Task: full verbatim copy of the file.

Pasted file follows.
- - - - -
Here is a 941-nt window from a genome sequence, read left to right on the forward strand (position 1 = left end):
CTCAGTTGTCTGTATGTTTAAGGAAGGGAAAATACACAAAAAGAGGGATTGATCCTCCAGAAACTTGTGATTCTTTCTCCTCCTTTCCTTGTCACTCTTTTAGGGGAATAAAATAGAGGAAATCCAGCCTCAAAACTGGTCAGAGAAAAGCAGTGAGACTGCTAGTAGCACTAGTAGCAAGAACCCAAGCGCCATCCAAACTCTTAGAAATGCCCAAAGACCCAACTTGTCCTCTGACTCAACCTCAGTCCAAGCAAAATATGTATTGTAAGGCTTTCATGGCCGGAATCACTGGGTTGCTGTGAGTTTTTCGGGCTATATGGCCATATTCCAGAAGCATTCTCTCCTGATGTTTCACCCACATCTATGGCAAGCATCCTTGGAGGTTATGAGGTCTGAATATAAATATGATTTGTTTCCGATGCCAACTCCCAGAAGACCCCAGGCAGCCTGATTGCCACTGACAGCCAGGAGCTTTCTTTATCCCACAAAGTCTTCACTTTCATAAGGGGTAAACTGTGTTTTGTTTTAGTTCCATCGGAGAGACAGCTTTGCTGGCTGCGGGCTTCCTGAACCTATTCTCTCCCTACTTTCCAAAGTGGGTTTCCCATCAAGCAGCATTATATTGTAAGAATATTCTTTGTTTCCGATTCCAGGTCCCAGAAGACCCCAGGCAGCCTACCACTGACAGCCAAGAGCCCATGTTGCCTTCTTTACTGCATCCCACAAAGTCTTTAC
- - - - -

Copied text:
Here is a 941-nt window from a genome sequence, read left to right on the forward strand (position 1 = left end):
CTCAGTTGTCTGTATGTTTAAGGAAGGGAAAATACACAAAAAGAGGGATTGATCCTCCAGAAACTTGTGATTCTTTCTCCTCCTTTCCTTGTCACTCTTTTAGGGGAATAAAATAGAGGAAATCCAGCCTCAAAACTGGTCAGAGAAAAGCAGTGAGACTGCTAGTAGCACTAGTAGCAAGAACCCAAGCGCCATCCAAACTCTTAGAAATGCCCAAAGACCCAACTTGTCCTCTGACTCAACCTCAGTCCAAGCAAAATATGTATTGTAAGGCTTTCATGGCCGGAATCACTGGGTTGCTGTGAGTTTTTCGGGCTATATGGCCATATTCCAGAAGCATTCTCTCCTGATGTTTCACCCACATCTATGGCAAGCATCCTTGGAGGTTATGAGGTCTGAATATAAATATGATTTGTTTCCGATGCCAACTCCCAGAAGACCCCAGGCAGCCTGATTGCCACTGACAGCCAGGAGCTTTCTTTATCCCACAAAGTCTTCACTTTCATAAGGGGTAAACTGTGTTTTGTTTTAGTTCCATCGGAGAGACAGCTTTGCTGGCTGCGGGCTTCCTGAACCTATTCTCTCCCTACTTTCCAAAGTGGGTTTCCCATCAAGCAGCATTATATTGTAAGAATATTCTTTGTTTCCGATTCCAGGTCCCAGAAGACCCCAGGCAGCCTACCACTGACAGCCAAGAGCCCATGTTGCCTTCTTTACTGCATCCCACAAAGTCTTTAC